As stated earlier, if law enforcement cannot locate any next of kin or if the next of kin refuses the remains, then the process is governed by Va. Code § 32.1-390.2. Under this section, law enforcement shall notify the attorney for the county or city in which the person is located or if there is no county or city attorney, law enforcement must contact the Commonwealth’s Attorney and he or she shall obtain a court order authorizing the institution to transfer custody to a funeral service establishment for final disposition of the decedent. The reasonable expenses of the disposition shall be paid by the locality in which the decedent resided at the time of his death or the county or city where the death occurred, if the decedent was not a resident of Virginia or if his locality cannot be identified.
The statute also codifies a practice that has been employed by a number of hospital and health care systems and funeral service establishments. Basically, these parties have been encouraged to enter into agreements whereby the remains will be stored by the funeral service establishment until location or identification of next of kin can be obtained. Also, these agreements commonly will provide for the disposition of the remains at a reduced cost, because the costs have been paid by hospital and health care systems, not the local government. The statute clarifies that even though a funeral service establishment may have possession of the remains pursuant to an agreement, the obligation to identify the decedent and next of kin continues to be the responsibility of the person or institution that had initial custody.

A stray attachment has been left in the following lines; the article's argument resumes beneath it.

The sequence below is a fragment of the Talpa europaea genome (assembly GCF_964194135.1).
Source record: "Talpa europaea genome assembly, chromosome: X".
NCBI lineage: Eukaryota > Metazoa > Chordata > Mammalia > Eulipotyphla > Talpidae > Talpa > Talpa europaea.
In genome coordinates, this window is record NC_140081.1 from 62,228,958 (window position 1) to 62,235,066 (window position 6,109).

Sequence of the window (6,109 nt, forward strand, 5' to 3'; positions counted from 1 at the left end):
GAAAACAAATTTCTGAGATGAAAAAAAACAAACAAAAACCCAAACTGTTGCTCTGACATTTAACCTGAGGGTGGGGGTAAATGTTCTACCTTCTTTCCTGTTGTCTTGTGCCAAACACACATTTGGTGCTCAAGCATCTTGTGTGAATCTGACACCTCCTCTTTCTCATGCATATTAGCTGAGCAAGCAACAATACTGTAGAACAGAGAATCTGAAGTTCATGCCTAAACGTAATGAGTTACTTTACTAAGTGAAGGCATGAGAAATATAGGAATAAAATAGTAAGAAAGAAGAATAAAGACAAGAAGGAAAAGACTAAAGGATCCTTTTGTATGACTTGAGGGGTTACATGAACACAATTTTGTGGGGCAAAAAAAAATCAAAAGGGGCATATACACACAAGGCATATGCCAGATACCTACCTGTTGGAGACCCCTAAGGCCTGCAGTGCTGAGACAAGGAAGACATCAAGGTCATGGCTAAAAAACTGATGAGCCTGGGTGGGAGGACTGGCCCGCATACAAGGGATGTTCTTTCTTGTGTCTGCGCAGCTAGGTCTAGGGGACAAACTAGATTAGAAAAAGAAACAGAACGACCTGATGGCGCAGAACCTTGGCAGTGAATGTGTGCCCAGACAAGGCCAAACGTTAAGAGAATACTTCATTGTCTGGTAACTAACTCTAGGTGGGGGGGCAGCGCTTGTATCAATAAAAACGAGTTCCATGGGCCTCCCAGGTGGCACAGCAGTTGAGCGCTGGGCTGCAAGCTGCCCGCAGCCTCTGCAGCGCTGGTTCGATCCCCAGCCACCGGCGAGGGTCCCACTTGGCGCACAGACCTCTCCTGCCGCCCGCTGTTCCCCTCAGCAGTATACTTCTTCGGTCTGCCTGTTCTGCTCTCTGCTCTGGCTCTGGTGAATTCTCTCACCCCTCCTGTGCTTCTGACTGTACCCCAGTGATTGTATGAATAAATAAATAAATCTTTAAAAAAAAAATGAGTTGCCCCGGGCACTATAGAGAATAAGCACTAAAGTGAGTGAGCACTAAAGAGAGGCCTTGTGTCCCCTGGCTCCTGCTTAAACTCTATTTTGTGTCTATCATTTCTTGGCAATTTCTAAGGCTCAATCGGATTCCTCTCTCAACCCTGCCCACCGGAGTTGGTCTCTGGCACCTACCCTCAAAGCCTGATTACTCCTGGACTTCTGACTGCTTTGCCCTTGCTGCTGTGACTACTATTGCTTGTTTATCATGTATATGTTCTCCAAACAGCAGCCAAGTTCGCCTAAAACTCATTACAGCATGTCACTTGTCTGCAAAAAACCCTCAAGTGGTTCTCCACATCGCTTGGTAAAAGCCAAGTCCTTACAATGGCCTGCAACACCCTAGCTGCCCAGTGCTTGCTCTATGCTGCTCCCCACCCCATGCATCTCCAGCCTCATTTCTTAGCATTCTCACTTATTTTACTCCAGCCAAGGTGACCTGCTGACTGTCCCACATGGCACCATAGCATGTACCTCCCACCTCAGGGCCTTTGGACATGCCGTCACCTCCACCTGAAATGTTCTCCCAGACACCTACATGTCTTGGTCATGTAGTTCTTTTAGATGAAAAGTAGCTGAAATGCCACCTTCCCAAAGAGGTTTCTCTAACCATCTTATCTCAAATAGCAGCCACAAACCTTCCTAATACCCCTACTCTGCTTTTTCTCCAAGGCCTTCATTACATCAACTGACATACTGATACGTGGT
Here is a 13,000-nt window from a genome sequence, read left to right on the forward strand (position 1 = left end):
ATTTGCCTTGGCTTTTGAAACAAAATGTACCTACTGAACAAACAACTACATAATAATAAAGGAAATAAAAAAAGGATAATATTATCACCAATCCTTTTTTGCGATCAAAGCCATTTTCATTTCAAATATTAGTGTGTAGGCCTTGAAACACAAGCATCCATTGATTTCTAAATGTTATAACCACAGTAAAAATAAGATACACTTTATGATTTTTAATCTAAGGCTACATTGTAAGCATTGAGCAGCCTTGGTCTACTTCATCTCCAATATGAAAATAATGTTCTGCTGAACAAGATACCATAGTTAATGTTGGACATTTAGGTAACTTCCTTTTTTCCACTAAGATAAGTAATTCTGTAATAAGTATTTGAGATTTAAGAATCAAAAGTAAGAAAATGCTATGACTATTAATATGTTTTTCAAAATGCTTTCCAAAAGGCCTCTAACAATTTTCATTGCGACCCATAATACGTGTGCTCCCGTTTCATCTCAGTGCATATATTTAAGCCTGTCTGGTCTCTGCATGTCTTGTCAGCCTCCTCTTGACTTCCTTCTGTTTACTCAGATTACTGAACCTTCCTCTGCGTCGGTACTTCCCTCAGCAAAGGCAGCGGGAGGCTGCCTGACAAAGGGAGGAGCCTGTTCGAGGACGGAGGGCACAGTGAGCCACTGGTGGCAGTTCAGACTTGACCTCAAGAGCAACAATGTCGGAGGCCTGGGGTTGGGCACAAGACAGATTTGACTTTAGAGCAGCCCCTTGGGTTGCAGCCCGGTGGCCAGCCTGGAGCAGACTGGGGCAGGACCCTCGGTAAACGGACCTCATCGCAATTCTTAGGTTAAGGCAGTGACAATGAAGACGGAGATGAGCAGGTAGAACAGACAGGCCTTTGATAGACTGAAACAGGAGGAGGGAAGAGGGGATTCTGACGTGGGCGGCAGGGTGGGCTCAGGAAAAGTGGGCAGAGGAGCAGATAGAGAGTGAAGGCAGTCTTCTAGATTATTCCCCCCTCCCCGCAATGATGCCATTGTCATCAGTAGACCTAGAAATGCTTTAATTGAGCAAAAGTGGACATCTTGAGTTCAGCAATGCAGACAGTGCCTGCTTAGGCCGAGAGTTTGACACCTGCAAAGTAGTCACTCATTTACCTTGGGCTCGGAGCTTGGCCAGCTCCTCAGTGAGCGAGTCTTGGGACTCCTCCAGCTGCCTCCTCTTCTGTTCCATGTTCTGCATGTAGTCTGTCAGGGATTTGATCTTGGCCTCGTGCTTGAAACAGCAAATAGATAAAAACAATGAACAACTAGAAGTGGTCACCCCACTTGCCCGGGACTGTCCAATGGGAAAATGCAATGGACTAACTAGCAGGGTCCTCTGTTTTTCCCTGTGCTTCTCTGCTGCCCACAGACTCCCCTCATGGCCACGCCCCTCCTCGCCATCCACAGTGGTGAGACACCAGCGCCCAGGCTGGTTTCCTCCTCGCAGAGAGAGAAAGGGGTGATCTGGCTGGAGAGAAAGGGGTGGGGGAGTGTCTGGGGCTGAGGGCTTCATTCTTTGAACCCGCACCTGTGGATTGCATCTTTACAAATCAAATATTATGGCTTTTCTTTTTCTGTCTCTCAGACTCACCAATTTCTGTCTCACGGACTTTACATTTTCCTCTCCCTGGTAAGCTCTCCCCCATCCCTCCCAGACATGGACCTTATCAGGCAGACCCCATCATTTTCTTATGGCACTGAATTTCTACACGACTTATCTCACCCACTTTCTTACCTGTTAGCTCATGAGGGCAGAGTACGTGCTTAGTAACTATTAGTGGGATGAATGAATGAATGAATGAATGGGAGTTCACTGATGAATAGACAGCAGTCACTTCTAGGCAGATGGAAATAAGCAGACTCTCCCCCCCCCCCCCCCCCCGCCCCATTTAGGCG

So, in conclusion, if a deceased person’s body is not claimed by a family member or next of kin, it is first the responsibility of the institution to locate someone willing to take the body. If no such person is found, the local law enforcement agency is responsible for locating someone willing to take the body as well. If that such person is not located (or unwilling to accept the body) by law enforcement, then the city attorney must obtain a court order authorizing the institution to transfer the remains directly to the funeral service establishment for preparation, and likely cremation. So while this post may not help you in constructing your underground bunker to prevent zombie attacks, it should at least be educational and informative if you should find yourself in a situation where you may be responsible for the disposition of a decedent’s body (such as a guardianship or advance medical directive). If nothing else, you can at least rest assured that if a zombie apocalypse does happen, you will now know where all of the unclaimed human remains have ended up!